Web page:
Tuesday 18th of June 2019
You’ve got as far as researching the different destinations you want to visit and you’ve started eyeing up the Instagrammable restaurants you want to eat at, but how are you going to fund it?
First things first, get a budget in place. Travelling trips rarely come cheap, so to get maximum enjoyment, budgeting is essential. Set a clear figure for the amount of money you need to start your travels with and work out how long you have to save up. Getting a figure together of how much you’d like to save will give you a measured indication of what date you’ll likely be able to leave and start your adventure. Begin by working out your current monthly income and outgoings so you can decide on an affordable figure to save month-on-month. While it might be that you have to be strict with yourself for a few months in order to save the amount you want, you’ll thank yourself when you’re exploring forests in South America or taking a trip down the Chao Phraya River in Thailand.
Once you have your travel budget in place or at least have an estimated figure in mind, you can start looking at planning the ins and outs of your trip. There are so many package providers you can choose from when going on a trip abroad. Whether you book with a provider who plans and sorts everything for you or you decide to do it yourself using a tool like Skyscanner and Booking.com to find the cheapest flights and best hotels, there are plenty of options to choose from.
Building your own travel itinerary can often work out cheaper than picking something pre-arranged with a travel agent. So, the decision is yours – would you rather pay a little extra for someone to take care of all the organising for you, or would you prefer the freedom of planning your own trip while saving some pennies along the way? Either option is fine, so long as you consider if the extra cost is worth it or if planning on your own has the ability to have the adverse effect and rack up unexpected spends.
Next up is to ask yourself what your priorities are on your trip. For example; are you going travelling simply to explore a specific destination, are you thinking of a more adventurous backpacking trip or are you looking for a relaxing stay in luxury accommodation? Whatever your reasons are for going travelling, these need to stay at the forefront of your budgeting plan.
For example, if the whole reason you want to go travelling is to visit Bali and stay in a luxurious hotel while you’re there, then you need to make sure accommodation and flights remain a top priority, ensuring you’re not distracted by other activities you can do until your luxury pad is booked.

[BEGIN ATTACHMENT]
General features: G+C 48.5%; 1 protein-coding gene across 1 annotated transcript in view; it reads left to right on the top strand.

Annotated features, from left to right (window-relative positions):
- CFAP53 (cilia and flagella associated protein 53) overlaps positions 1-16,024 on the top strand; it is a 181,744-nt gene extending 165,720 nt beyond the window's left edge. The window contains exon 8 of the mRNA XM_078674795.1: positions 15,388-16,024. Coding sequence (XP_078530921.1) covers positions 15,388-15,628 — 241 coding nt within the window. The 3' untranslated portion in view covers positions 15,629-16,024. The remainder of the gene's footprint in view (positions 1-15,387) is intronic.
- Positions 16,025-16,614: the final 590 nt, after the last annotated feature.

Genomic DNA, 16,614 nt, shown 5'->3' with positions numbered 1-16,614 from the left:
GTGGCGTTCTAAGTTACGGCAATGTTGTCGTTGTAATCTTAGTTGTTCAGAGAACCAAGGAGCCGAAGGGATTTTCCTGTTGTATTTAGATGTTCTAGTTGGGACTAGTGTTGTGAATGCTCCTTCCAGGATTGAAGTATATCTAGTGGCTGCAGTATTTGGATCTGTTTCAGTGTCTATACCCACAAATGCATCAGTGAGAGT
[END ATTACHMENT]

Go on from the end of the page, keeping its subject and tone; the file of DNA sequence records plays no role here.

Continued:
The last thing you want when travelling is any unexpected financial surprises to come at you, whether this is when planning the trip, during it or when you’re back on your home turf. It’s worth having a pot of money put aside that’s there for the unexpected expenses that might come your way.
Another important factor to consider before you land in your final destination is your mode of transport while you’re there. If you’re looking to thoroughly explore a place, then getting various forms of public transport can often be time-consuming and you’re likely to waste half a day on busy buses instead of enjoying moments in your special destination. Additionally, taxis can be expensive and isn’t a factor you budget for while you’re there. Therefore, why not rent a car for your trip – this way you’ll have control over where you go and when, as well as being able to factor this into your budget accordingly.
Another top tip is to make sure you’ve frozen any subscriptions and direct debits that you no longer need to use while you’re not at home. The last thing you want is to be on your trip of a lifetime and suddenly worry that there aren’t sufficient funds in your bank for a direct debit that you no longer need.
You’ve saved up a big pot of money to jet off with, but you might now be thinking about how you’ll manage your money to make it last when hopping from country to country or island to island. It’s worth considering that, if you’re going abroad, ATM charges differ in locations around the world – so think about how much cash you’re likely to spend on your trip and how much of the money in your bank, you’ll actually see after additional charges have been added.
To combat this, start by setting up internet banking so that while you’re on the road you have a way to be able to manage your bank account and see what funds are available at all times. With this in mind, find a bank account that is travel-friendly and won’t charge you high fees to withdraw money or sign up for a travel card, like this one from the Post Office.
Don’t take all the money you have on a card. Keep some money in cash as it will allow you to budget more easily when you can see the amount you have in front of you, preventing unnecessary spending as a result.
You might find that some of the currencies you need are closed, meaning they can’t be transferred to another one. So, do your research before you go so that you get the right amount of money transferred and spend it before you miss out on the chance to.
There you have our top financial tips for enjoying your travelling trip to its full potential. We hope you have a great time on your adventure and even manage to come home with money left over!
With thanks to the team at Jolly Good Loans.
Keith Harrison is a content creator and writer for Jolly Good Loans – your online personal loans encyclopaedia.
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